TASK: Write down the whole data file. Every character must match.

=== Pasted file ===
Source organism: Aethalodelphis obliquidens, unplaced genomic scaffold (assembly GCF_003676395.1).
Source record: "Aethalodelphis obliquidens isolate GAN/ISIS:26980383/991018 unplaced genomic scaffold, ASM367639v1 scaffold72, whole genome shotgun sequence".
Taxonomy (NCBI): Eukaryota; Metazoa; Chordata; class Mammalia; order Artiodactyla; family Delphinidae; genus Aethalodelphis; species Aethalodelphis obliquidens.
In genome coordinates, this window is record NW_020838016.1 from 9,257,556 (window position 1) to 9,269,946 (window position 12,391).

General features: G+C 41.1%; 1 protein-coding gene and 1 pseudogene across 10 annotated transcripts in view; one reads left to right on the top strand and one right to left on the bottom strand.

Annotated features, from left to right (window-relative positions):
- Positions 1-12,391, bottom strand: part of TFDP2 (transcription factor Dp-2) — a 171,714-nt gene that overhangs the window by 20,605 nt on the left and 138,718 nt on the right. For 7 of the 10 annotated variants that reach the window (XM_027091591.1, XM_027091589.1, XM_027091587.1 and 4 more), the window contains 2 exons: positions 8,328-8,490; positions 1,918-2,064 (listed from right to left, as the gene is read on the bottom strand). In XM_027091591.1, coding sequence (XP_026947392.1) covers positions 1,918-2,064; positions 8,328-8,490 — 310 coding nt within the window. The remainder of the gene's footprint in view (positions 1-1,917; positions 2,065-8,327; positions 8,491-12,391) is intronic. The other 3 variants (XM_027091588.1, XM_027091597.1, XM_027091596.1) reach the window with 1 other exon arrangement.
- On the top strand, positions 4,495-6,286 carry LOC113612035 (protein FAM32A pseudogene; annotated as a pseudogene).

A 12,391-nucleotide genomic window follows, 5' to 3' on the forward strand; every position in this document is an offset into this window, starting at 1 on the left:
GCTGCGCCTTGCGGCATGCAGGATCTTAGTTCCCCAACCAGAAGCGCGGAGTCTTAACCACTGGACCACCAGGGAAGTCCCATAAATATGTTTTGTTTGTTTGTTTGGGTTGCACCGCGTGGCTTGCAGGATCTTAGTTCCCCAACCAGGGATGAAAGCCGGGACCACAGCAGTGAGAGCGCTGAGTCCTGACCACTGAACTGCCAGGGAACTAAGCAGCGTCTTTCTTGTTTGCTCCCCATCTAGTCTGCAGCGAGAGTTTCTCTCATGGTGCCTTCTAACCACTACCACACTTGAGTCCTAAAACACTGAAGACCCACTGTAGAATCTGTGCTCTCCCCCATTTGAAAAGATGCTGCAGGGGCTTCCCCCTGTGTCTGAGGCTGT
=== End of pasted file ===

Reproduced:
Source organism: Aethalodelphis obliquidens, unplaced genomic scaffold (assembly GCF_003676395.1).
Source record: "Aethalodelphis obliquidens isolate GAN/ISIS:26980383/991018 unplaced genomic scaffold, ASM367639v1 scaffold72, whole genome shotgun sequence".
Taxonomy (NCBI): Eukaryota; Metazoa; Chordata; class Mammalia; order Artiodactyla; family Delphinidae; genus Aethalodelphis; species Aethalodelphis obliquidens.
In genome coordinates, this window is record NW_020838016.1 from 9,257,556 (window position 1) to 9,269,946 (window position 12,391).

General features: G+C 41.1%; 1 protein-coding gene and 1 pseudogene across 10 annotated transcripts in view; one reads left to right on the top strand and one right to left on the bottom strand.

Annotated features, from left to right (window-relative positions):
- Positions 1-12,391, bottom strand: part of TFDP2 (transcription factor Dp-2) — a 171,714-nt gene that overhangs the window by 20,605 nt on the left and 138,718 nt on the right. For 7 of the 10 annotated variants that reach the window (XM_027091591.1, XM_027091589.1, XM_027091587.1 and 4 more), the window contains 2 exons: positions 8,328-8,490; positions 1,918-2,064 (listed from right to left, as the gene is read on the bottom strand). In XM_027091591.1, coding sequence (XP_026947392.1) covers positions 1,918-2,064; positions 8,328-8,490 — 310 coding nt within the window. The remainder of the gene's footprint in view (positions 1-1,917; positions 2,065-8,327; positions 8,491-12,391) is intronic. The other 3 variants (XM_027091588.1, XM_027091597.1, XM_027091596.1) reach the window with 1 other exon arrangement.
- On the top strand, positions 4,495-6,286 carry LOC113612035 (protein FAM32A pseudogene; annotated as a pseudogene).

A 12,391-nucleotide genomic window follows, 5' to 3' on the forward strand; every position in this document is an offset into this window, starting at 1 on the left:
GCTGCGCCTTGCGGCATGCAGGATCTTAGTTCCCCAACCAGAAGCGCGGAGTCTTAACCACTGGACCACCAGGGAAGTCCCATAAATATGTTTTGTTTGTTTGTTTGGGTTGCACCGCGTGGCTTGCAGGATCTTAGTTCCCCAACCAGGGATGAAAGCCGGGACCACAGCAGTGAGAGCGCTGAGTCCTGACCACTGAACTGCCAGGGAACTAAGCAGCGTCTTTCTTGTTTGCTCCCCATCTAGTCTGCAGCGAGAGTTTCTCTCATGGTGCCTTCTAACCACTACCACACTTGAGTCCTAAAACACTGAAGACCCACTGTAGAATCTGTGCTCTCCCCCATTTGAAAAGATGCTGCAGGGGCTTCCCCCTGTGTCTGAGGCTGT